A high glucosinolate (putatively anti-cancer) broccoli variety is now on the market. Jeanne wonders if caterpillar herbivory-induced increases in glucosinolates can match it. The answer is unsatisfyingly complicated.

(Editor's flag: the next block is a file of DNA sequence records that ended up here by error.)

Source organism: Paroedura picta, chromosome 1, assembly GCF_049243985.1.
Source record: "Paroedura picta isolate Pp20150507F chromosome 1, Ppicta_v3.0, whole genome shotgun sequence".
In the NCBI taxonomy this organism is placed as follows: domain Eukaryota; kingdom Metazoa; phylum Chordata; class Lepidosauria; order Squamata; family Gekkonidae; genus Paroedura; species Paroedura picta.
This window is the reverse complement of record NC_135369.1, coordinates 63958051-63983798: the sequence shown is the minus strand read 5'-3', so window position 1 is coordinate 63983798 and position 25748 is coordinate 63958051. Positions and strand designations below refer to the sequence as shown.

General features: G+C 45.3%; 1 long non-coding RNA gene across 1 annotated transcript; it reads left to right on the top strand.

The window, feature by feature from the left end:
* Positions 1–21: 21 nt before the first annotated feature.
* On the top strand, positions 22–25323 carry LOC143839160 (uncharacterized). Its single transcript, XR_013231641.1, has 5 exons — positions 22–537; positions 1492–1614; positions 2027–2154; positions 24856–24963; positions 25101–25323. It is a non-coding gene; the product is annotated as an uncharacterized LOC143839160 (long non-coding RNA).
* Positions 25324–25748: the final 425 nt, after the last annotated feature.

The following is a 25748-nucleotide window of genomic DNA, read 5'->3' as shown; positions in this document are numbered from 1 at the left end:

There are three primary reasons why I haven’t launched aggressive war on the cabbage butterfly (Pieris rapae) caterpillars munching on the cruciferous veggies in my garden, even though I don’t like them: (1) garden neglect; (2) hostility towards most pesticides; and (3) bonhomie toward caterpillars by my toddler. There is also a fourth reason. I know that in general most plants increase production of chemical defense compounds when they detect that they’re being attacked by pathogens or herbivores (Textor and Gershenzon 2009). Some of these defense compounds have been shown to be beneficial for human health, including those in crucifers. I’ve been wondering for a while if those caterpillars were actually enhancing the value of the tissue they didn’t consume. A recent report about a high-defense-compound laden variety of broccoli prompted me to do some research into the issue. I’m left with more questions than answers. Continue reading